Conservation Week: 14th-22nd September 2019

Nature needs us…..

Saturday the 14th September marks the start of Conservation Week here in Aotearoa/New Zealand. Conservation Week is a series of events across the country around a central theme, in 2019 the theme is “Nature Needs Us”….



This year is also the 50th anniversary of the beginning of  Conservation Week in this country.  Originally started by the Scout movement it was meant to encourage people to think about the natural world which surrounds them. Once people take notice of their natural surrounds they are much more likely to want to preserve them. 

Why have Conservation Week?

The Department of Conservation (DOC) is responsible for roughly 40% of the landmass of  New Zealand with few staff and on a very constrained budget. They need our assistance to undertake all of the vital tasks required to advance bio-diversity, maintain our back country infrastructure and protect the beauty of our natural world.

              Regenerating forest on Otamahua/Quail Island, 2019…volunteer conservation in action

Now and into the future we should all be lending our support as DOC will never be in a position to do all these tasks on their own. While local environmental groups such as Regional Councils, Forest and Bird, Queen Elizabeth II National Trust, Native Forest Action, Rod Donald Trust, Permolat and various Aclimatisation/Regeneration/Replanting/Ecological Societies do excellent work they need people power to complete their tasks.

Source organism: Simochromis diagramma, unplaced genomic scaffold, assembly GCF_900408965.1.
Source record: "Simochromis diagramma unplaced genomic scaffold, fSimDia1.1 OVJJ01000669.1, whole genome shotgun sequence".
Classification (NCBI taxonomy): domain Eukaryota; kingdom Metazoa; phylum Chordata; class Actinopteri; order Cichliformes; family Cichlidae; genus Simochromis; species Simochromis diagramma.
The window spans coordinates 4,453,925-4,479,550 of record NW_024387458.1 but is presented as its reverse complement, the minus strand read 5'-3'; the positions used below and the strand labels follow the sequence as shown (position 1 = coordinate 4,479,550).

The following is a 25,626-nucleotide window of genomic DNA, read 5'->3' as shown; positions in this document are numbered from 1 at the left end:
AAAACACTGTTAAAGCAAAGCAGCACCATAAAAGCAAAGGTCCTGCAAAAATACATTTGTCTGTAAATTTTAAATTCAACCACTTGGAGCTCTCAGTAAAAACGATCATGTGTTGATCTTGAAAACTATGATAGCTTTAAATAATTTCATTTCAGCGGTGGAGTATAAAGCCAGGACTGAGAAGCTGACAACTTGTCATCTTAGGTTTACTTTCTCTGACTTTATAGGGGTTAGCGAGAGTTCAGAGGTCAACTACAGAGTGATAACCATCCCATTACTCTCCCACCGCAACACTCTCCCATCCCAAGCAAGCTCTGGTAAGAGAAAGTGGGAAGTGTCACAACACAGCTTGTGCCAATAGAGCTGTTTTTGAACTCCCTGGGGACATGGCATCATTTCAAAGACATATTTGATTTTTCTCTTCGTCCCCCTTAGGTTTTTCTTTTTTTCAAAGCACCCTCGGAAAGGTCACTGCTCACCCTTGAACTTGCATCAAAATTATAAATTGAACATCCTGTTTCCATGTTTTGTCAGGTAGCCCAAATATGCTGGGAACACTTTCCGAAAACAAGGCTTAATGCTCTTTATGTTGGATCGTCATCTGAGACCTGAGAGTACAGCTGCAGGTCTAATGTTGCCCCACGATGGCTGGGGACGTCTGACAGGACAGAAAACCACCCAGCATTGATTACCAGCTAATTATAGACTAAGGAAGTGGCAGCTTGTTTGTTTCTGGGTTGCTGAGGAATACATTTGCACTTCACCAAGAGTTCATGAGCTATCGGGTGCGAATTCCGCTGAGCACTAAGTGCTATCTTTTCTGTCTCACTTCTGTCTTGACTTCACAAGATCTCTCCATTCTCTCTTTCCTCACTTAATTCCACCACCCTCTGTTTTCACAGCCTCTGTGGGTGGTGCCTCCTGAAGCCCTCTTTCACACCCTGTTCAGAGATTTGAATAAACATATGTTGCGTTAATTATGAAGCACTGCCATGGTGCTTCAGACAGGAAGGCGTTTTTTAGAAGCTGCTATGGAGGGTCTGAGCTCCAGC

Biodiversity is the key to our future….

What is required are volunteers who are willing of give of their skills, experience and time to assist DOC by undertaking such tasks as pest control, replanting schemes, bio-diversity/species conservation and maintenance of our back country huts and tracks.

Otamahua/Quail Island: volunteers from the Quail Island Ecological Society on a planting day

This Conservation Week I would like to encourage everyone to think about nature and if possible volunteer to assist one of the groups doing this valuable work. Even one day of your time can make a dramatic difference and ensure these vital tasks are completed.

Project Janzoon: re-forestation and bio-diversity work in Abel Tasman NP

If volunteering is not your thing take individual action: plant some natives in your garden, undertake a pest control program around your home or set up a bush trap line, carry rubbish out with you from a back country hut. Get out into nature alone or with friends & family and go for a tramp/hike/walk/stroll. Short or long the distance does not matter.